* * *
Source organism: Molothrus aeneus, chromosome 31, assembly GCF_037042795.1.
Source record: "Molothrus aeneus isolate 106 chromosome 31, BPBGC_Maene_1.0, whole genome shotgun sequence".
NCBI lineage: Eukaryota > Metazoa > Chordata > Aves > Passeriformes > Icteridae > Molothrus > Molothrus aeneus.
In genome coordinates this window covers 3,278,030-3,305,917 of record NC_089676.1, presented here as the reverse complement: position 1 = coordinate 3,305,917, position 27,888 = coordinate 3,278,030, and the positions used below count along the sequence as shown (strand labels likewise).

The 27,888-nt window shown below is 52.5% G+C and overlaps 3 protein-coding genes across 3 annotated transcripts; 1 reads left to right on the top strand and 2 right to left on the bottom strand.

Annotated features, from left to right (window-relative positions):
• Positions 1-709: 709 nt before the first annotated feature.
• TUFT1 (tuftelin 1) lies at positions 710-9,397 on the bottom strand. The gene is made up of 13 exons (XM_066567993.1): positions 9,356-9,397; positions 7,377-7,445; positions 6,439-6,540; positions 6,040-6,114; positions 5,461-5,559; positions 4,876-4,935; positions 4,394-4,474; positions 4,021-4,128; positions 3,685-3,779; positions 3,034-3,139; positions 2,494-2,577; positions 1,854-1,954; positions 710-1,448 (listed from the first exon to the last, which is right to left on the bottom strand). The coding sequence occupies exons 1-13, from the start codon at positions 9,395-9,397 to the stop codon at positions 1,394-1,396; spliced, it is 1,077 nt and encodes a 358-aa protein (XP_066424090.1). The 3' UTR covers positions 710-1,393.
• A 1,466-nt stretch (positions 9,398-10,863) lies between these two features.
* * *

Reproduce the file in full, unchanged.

Source organism: Molothrus aeneus, chromosome 31, assembly GCF_037042795.1.
Source record: "Molothrus aeneus isolate 106 chromosome 31, BPBGC_Maene_1.0, whole genome shotgun sequence".
NCBI lineage: Eukaryota > Metazoa > Chordata > Aves > Passeriformes > Icteridae > Molothrus > Molothrus aeneus.
In genome coordinates this window covers 3,278,030-3,305,917 of record NC_089676.1, presented here as the reverse complement: position 1 = coordinate 3,305,917, position 27,888 = coordinate 3,278,030, and the positions used below count along the sequence as shown (strand labels likewise).

The 27,888-nt window shown below is 52.5% G+C and overlaps 3 protein-coding genes across 3 annotated transcripts; 1 reads left to right on the top strand and 2 right to left on the bottom strand.

Annotated features, from left to right (window-relative positions):
• Positions 1-709: 709 nt before the first annotated feature.
• TUFT1 (tuftelin 1) lies at positions 710-9,397 on the bottom strand. The gene is made up of 13 exons (XM_066567993.1): positions 9,356-9,397; positions 7,377-7,445; positions 6,439-6,540; positions 6,040-6,114; positions 5,461-5,559; positions 4,876-4,935; positions 4,394-4,474; positions 4,021-4,128; positions 3,685-3,779; positions 3,034-3,139; positions 2,494-2,577; positions 1,854-1,954; positions 710-1,448 (listed from the first exon to the last, which is right to left on the bottom strand). The coding sequence occupies exons 1-13, from the start codon at positions 9,395-9,397 to the stop codon at positions 1,394-1,396; spliced, it is 1,077 nt and encodes a 358-aa protein (XP_066424090.1). The 3' UTR covers positions 710-1,393.
• A 1,466-nt stretch (positions 9,398-10,863) lies between these two features.